4. besides weekly water changes, I only clean my filters once a month at the most
5. Do a big water change, dont touch the filter, dont gravel vac, just pull water out and replace and do a full tank blackout for 2-3 days. It should clear up
6. You are not going to completely remove algae from your tank ever. The green diatoms (on the glass) will probably always be there. What is not good, is the fact that is the water is green
|11-27-2012 10:04 PM|
Okay so i clean it to much? lol I realized my tank was getting alot of direct sunlight so i moved it to a place where it won't get a whole lot of direct light.
So if it turns green again what should i do?
And when i say green, i mean the water actually turns green, and a little algae gets stuck to the glass.
|11-27-2012 03:12 AM|
Originally Posted by TheKribKeeper View Post
|11-27-2012 03:05 AM|
Originally Posted by tunatime View Post
I agree. I think your problem here is actually too much cleaning. Hot water is going to kill your filter bacteria, which is going to throw your tank out of balance, which can result in algae.
How long has the tank been running? It sounds like you may need to sit back and let your filter bacteria get established and your tank find a balance. Green water is usually only a problem in new tanks because of the lack of balance.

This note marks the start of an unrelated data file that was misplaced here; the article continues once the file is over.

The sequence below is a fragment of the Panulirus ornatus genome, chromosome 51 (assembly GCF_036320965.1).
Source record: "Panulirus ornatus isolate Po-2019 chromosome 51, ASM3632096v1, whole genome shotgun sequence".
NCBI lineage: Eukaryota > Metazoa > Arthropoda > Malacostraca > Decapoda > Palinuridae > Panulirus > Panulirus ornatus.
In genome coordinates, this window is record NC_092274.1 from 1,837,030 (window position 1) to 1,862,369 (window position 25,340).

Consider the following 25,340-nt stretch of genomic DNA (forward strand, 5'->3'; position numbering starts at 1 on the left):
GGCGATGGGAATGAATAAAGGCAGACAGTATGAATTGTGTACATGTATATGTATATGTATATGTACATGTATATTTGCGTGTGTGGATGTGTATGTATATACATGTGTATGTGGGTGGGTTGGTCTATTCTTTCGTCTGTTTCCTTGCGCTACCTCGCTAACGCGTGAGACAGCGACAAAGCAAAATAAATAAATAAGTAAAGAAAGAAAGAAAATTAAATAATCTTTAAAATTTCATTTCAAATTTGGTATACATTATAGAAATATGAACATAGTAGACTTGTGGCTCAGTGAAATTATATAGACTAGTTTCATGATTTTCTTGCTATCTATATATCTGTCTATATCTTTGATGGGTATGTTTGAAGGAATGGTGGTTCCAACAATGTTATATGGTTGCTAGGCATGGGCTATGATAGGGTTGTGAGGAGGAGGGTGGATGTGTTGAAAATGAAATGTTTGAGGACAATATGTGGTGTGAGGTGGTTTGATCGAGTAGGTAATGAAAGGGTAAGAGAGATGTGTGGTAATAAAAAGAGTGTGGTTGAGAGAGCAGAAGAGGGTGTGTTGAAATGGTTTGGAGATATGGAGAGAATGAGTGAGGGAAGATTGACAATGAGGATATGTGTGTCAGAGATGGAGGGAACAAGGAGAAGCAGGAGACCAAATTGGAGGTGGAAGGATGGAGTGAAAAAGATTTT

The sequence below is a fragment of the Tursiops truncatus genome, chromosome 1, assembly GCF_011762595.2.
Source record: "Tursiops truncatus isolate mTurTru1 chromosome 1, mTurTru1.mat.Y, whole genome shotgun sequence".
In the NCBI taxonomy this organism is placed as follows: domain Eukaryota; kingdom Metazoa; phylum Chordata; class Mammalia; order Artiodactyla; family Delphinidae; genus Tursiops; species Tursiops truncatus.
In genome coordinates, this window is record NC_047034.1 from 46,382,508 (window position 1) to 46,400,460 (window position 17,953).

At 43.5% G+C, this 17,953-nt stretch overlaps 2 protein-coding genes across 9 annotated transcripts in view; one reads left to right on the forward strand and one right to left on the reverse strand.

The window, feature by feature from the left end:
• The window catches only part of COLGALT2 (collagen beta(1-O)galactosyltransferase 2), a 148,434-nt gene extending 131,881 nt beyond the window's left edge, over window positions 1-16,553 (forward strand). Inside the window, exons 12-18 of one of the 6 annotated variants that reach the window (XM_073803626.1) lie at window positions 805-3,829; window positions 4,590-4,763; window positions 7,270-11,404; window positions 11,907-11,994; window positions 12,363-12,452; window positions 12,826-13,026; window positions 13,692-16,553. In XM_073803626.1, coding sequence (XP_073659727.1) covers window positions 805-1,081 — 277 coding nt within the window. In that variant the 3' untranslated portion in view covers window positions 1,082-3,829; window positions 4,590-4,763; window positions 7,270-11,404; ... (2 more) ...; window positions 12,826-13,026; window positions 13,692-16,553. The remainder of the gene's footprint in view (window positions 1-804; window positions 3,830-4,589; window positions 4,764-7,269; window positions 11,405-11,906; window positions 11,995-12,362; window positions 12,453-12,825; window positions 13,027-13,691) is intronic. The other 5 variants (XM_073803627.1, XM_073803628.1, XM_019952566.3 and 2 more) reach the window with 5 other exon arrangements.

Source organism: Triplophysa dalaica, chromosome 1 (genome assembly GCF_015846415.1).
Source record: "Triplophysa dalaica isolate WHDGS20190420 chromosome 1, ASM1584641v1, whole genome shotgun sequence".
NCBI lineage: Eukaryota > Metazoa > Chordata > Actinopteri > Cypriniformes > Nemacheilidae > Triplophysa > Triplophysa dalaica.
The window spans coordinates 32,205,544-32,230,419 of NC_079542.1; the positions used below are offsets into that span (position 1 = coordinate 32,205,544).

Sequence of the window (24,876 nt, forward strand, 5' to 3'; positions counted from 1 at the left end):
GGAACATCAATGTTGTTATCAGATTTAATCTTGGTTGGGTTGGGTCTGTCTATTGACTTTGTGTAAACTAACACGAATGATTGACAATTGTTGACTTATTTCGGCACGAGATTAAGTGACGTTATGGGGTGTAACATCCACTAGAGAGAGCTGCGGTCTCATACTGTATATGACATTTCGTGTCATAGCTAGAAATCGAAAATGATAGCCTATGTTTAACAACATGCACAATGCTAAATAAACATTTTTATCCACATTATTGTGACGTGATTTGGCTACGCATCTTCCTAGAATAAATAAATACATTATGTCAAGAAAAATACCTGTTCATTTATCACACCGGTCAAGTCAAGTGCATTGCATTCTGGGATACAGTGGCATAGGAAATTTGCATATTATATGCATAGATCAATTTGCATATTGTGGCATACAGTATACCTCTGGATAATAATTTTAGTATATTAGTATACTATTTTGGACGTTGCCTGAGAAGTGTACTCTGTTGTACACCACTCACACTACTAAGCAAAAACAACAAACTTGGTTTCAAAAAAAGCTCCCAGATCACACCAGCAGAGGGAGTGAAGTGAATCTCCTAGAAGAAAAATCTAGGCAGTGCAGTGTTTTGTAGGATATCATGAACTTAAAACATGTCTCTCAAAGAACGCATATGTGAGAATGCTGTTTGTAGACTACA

Rereading your post, you mean the algae is on the glass? I read it as green water (microscopic algae floating in the water). Anyway, the advice still stands. How much light do you have? That could be contributing to the algae if your light is too high. Or if there is sunlight shining on your tank.
|11-27-2012 02:32 AM|
Yea, i'll be able to get pictures soon. Right now i just had to do a complete tank clean even though it kills me to do this cause i know there is a chance of loosing fish, but i had to.
So right now its clean, But i don't wanna have to do that again
|11-27-2012 02:28 AM|
Originally Posted by Leelu95 View Post
|11-27-2012 02:17 AM|
|Leelu95||I rinse the whole filter and everything with Really HOT water....|
|11-27-2012 02:16 AM|
|TheKribKeeper||Cleaning your filter too much (every water change) kills all the good bacteria and you get a tiny ammonia spike which triggers the green water. If you really want to get rid of it you can use a diatom filter. This is the way I deal with it. Or if it is in my planted tank I just dose KNO3 and its gone in a few days. But diatoms tank it out of the tank. Since if you kill it and dont remove it the dead algae causes more ammonia and the cycle repeats. At least that is my experience.|